Tracy Puklowski’s new job - City of Launceston's director of creative arts and cultural services including Queen Victoria Museum and Art Gallery - has put her in a pretty different setting to her old job.
She was formerly the director of the National Army Museum of New Zealand, where she was a civilian defence force employee living on an army base. There, her daily life included hearing gunshots go off, her neighbours wandering about dressed in uniform, and the Singaporean Army performing training exercises outside her living room window.
Then, she was head-hunted by council and asked to take on the responsibility of the city’s cultural life. The Examiner sat down to find out what she’s got in store for Launceston.
Tasmania’s “cultural flowering”
Ms Puklowski said that despite her focus on New Zealand – before the National Army Museum she was was the associate director of living cultures at the Museum of New Zealand Te Papa Tongarewa – she had taken notice of the cultural awakening taking place on mainland Australia’s other island neighbour.
“[Tasmania] is clearly on this incredibly positive trajectory,” she said.
“It’s always been this very creative place, but there is this sense at the moment that we’re on the cusp of something really exciting.
“People are ready, I think, to really position Tasmania - and Launceston - as a place of really unique experiences, and arts and culture as part of that.
“What is unusual - and fantastic - about my role is that it ensures culture and creativity has a place around the executive table of council. That is a rare thing, and I think it’s something that sets Launceston apart. It’s a bold and really positive move.”
Launceston’s cultural identity
“In terms of Launceston and what it offers, I’ve got this thing that keeps going round in my head which is that we’re a real city of stories,” she said.
“There’s this amazing natural environment with Cataract Gorge and all the stories around that. There’s this incredible, beautiful, built heritage here, which we are incredibly lucky has been preserved to that degree, and the amazing stories behind all of that. There’s the amazing innovation and all the stories of the ‘firsts’ that happened here.
“I also think Launceston is a real city of ‘did-you-knows’. Did you know that the first person to do XYZ was here, did you know that the biggest whatever was here?
“And then you’ve got some really cool characters, like James Boag. So really, to me, it is very much about stories here.”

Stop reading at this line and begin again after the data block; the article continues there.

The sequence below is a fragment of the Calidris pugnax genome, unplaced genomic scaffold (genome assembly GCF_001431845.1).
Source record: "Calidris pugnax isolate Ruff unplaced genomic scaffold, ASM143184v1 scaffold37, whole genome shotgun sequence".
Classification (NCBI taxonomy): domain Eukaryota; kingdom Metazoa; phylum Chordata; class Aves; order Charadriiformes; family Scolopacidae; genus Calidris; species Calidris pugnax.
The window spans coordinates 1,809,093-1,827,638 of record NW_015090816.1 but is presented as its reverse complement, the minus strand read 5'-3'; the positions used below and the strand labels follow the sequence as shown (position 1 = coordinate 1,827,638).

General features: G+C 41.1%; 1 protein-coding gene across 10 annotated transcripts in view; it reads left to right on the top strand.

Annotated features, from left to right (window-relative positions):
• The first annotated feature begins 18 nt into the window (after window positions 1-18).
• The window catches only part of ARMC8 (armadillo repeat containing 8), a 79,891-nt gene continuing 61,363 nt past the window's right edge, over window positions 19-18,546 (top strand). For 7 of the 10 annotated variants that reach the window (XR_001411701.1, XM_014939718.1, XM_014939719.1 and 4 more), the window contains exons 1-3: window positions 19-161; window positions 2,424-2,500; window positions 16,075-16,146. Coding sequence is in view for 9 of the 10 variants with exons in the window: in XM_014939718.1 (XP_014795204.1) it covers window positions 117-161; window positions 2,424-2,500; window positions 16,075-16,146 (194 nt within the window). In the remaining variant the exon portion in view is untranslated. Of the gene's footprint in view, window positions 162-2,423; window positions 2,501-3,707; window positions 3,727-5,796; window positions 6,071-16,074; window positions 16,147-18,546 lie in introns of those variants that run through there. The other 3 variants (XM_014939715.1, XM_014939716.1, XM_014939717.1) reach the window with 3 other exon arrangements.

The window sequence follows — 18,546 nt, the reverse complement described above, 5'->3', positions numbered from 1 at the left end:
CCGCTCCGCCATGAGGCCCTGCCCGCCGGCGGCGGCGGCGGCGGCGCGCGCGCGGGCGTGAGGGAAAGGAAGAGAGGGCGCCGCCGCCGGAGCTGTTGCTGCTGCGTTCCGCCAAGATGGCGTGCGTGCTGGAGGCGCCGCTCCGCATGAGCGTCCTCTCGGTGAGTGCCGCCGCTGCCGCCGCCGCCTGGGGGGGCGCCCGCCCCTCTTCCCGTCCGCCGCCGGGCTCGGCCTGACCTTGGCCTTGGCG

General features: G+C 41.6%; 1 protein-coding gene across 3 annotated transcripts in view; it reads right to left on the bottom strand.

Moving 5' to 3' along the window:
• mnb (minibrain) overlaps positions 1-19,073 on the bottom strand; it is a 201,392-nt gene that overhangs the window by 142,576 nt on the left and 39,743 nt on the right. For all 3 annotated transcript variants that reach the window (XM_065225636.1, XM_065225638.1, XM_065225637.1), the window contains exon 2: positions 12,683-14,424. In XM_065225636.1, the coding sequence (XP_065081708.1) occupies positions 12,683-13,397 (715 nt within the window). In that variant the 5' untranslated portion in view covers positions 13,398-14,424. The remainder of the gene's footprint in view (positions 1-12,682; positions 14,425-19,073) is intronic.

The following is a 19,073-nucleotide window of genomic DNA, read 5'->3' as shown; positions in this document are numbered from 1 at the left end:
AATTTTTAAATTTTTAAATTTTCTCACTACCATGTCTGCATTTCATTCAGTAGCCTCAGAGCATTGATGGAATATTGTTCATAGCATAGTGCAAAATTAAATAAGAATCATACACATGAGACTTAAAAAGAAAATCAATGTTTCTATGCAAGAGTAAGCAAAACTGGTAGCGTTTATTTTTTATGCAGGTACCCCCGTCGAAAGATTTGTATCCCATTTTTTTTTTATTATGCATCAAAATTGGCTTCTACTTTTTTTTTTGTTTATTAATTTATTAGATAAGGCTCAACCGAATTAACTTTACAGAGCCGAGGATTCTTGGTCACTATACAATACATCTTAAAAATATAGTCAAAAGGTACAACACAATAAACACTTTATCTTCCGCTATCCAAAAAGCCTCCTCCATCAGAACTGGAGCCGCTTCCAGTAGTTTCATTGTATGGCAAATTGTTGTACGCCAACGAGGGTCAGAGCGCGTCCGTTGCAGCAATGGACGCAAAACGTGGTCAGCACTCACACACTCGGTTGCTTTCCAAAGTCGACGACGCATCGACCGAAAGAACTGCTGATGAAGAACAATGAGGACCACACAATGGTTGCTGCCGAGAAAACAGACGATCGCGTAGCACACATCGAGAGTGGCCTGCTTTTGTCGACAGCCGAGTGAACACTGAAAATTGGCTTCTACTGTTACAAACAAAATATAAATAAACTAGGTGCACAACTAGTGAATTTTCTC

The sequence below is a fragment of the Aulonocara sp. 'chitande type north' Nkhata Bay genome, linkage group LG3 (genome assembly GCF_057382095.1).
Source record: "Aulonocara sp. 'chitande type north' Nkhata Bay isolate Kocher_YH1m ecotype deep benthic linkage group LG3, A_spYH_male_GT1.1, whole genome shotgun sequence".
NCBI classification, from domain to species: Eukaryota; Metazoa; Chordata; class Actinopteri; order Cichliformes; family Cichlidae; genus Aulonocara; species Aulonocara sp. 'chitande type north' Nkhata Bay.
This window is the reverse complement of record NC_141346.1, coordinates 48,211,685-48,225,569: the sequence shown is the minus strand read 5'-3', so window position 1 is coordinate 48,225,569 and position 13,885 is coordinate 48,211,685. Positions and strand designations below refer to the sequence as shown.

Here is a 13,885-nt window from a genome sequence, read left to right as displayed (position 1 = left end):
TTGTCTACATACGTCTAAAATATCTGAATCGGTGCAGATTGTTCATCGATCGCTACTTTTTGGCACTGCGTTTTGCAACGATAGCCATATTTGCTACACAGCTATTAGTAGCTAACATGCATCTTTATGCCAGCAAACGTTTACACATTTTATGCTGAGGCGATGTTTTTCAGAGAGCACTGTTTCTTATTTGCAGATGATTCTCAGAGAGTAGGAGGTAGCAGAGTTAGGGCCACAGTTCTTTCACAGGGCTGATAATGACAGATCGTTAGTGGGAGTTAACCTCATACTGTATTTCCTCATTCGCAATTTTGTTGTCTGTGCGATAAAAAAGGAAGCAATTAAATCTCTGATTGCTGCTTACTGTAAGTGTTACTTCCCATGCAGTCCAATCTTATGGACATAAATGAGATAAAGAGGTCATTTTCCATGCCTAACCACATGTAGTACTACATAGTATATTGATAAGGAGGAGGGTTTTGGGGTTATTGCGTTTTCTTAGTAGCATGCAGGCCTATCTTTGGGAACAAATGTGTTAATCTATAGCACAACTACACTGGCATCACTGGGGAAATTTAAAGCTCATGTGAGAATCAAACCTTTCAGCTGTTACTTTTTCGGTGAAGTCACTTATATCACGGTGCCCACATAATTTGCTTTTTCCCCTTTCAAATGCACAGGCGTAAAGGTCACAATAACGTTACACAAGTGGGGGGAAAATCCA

Approach to First Nations culture
Ms Puklowski is renowned for her interest in, and work around, First Nations culture, which was the primary focus of her role at the Museum of New Zealand. But she said that despite her expertise, her strategy in fostering Tasmanian First Nation people’s culture and stories is first and foremost “to listen.”
“They’re not my stories to tell,” she said.
“It’s all about relationships, it’s about how you work together, and it’s about listening.
“When I was at the National Museum, that was created as a bi-cultural museum, and so that meant that the Indigenous worldview was woven into every aspect of what we did.
“That’s what could be achieved here. But I don’t want to be the ‘colonialist’ coming in and saying ‘yes, I can make this happen’. It’s very much not up to me. I can provide the conditions, but it’s up to who wants to work with us and who wants to share their stories - and we’re very blessed to have a very supportive and knowledgeable Aboriginal Reference Group at the museum.”
“The museum leaders that I most admire are the ones who have done been bold and forged a new path,” she said. “Museums affect change; I think museums can be transformational.”
“But Launceston is about so much more than the museum and the art gallery. I think they are definitely a key pivot point for the cultural strategy, but one of the things I want the museum to achieve is to see how it can have a role way beyond its walls - so you get that sense of culture being spread right throughout this place.
“[At council] we’ve spent a lot of time talking about how we can create something that’s actually going to embed culture throughout our community.
“It’s a way of thinking, it really is. So when you’re working on a project - say it’s a new park development - can we ensure that there’s a creative, cultural aspect to that development? That’s the kind of thinking that I mean. It’s about the DNA of place.
“I think there’s an exciting conversation around how culture and creative experiences can be scattered throughout the city. So I think the whole idea of having pop-up exhibitions in disused shop spaces; how we can have a more strategic view of public art - it’s that kind of thing.”
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